U.S. Consumer Credit Jumps More Than Expected In February

Consumer credit in the U.S. jumped much more than expected in the month of February, according to a report released by the Federal Reserve on Tuesday.

The Fed said consumer credit surged up by $22.3 billion in February after climbing by $12.1 billion in January. Economist had expected consumer credit to increase by $14.0 billion.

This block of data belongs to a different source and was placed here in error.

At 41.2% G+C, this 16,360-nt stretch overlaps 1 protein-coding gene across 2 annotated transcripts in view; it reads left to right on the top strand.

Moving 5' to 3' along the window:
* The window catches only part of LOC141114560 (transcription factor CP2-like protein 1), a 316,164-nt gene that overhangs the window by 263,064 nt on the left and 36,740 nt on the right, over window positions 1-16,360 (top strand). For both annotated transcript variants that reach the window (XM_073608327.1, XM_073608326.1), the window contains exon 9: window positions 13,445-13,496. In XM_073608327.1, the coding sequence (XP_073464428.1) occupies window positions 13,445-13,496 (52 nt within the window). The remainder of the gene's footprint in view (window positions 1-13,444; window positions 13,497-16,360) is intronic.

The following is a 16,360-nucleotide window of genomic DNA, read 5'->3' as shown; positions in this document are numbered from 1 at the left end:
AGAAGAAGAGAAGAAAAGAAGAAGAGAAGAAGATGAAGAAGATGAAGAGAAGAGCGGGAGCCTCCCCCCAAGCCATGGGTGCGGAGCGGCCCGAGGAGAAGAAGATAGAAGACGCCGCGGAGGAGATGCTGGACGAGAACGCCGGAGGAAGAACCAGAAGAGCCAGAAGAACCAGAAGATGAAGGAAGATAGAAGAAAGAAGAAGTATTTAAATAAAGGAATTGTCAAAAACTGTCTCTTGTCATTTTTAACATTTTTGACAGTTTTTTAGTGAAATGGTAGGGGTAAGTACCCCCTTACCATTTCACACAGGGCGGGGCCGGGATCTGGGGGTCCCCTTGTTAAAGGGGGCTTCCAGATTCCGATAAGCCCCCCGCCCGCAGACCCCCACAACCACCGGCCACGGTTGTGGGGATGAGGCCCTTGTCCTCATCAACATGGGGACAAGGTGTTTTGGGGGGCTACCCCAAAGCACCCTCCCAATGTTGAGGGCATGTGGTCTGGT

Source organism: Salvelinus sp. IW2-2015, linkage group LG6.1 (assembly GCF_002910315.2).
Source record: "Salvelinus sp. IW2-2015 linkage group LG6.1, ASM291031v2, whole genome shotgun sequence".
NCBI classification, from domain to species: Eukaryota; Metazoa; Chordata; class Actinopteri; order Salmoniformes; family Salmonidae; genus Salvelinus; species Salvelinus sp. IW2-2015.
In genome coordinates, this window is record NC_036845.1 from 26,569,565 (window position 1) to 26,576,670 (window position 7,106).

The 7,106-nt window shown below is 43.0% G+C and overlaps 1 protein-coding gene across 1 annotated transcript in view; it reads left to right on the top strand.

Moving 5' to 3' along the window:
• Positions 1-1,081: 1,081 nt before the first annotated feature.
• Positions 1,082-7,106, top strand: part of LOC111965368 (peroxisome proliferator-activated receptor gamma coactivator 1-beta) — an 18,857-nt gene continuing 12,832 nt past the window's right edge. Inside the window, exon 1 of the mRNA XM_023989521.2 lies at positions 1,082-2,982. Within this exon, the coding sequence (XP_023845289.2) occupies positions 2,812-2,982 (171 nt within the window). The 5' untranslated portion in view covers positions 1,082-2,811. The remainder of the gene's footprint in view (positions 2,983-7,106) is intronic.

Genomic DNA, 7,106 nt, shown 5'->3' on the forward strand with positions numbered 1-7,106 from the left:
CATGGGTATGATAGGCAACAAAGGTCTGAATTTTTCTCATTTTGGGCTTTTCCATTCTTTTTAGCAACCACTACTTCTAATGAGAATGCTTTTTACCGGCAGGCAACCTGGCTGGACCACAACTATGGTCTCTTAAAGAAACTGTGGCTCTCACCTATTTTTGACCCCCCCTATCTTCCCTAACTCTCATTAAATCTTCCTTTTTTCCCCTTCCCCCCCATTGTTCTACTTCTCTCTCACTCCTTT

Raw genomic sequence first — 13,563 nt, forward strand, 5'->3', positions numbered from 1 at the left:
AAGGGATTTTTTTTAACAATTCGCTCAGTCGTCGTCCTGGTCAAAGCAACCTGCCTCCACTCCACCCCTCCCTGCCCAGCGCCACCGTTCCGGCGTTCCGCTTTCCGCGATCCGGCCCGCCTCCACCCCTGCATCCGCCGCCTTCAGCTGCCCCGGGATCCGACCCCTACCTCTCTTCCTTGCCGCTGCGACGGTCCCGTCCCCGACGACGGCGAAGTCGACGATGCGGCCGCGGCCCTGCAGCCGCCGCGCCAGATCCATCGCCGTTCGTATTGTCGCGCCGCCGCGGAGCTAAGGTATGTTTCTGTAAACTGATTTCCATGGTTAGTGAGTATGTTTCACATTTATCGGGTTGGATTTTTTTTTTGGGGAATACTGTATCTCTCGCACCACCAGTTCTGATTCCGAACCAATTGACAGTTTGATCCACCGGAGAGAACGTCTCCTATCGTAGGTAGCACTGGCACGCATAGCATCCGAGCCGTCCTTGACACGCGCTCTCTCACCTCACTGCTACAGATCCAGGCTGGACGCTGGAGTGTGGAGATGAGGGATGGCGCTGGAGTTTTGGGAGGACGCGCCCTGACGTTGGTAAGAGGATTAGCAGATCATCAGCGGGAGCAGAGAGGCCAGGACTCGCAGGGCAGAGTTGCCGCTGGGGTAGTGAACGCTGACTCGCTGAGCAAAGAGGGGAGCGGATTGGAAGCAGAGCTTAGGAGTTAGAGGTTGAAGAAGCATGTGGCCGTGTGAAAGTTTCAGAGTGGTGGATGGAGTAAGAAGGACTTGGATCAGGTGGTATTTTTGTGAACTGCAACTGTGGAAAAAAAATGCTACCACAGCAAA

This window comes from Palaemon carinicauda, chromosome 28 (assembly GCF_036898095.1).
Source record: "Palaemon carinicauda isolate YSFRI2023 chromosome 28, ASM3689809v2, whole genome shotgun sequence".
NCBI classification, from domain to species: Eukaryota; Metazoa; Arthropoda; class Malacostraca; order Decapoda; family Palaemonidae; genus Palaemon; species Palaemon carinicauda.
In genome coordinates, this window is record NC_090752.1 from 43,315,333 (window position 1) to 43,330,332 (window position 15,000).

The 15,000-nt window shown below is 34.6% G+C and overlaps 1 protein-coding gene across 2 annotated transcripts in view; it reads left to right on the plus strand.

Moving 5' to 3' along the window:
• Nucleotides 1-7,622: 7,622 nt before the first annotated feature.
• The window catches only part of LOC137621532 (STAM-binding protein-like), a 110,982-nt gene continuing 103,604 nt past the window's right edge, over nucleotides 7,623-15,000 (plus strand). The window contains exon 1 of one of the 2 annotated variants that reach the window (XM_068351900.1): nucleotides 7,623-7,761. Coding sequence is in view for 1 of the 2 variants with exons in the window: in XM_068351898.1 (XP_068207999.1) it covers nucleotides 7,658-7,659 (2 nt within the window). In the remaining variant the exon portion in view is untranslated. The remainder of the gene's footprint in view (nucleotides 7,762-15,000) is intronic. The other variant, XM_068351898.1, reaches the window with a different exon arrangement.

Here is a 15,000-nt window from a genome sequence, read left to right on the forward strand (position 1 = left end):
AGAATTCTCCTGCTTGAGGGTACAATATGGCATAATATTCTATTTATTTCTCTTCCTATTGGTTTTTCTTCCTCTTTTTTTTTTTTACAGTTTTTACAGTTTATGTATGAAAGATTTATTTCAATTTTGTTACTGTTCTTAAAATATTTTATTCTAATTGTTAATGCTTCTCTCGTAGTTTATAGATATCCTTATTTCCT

The bigger than expected increase came as non-revolving credit, such as student loans and car loans, jumped by $18.1 billion in February after increasing by $14.5 billion in January.

Revolving credit, which largely reflects credit card debt, also rose by $4.2 billion in February after dipping by $2.4 billion in the previous month.

Compared to the same month a year ago, total consumer credit in February was up by 6.4 percent, as non-revolving credit spiked by 7.0 percent and revolving credit jumped by 4.6 percent.

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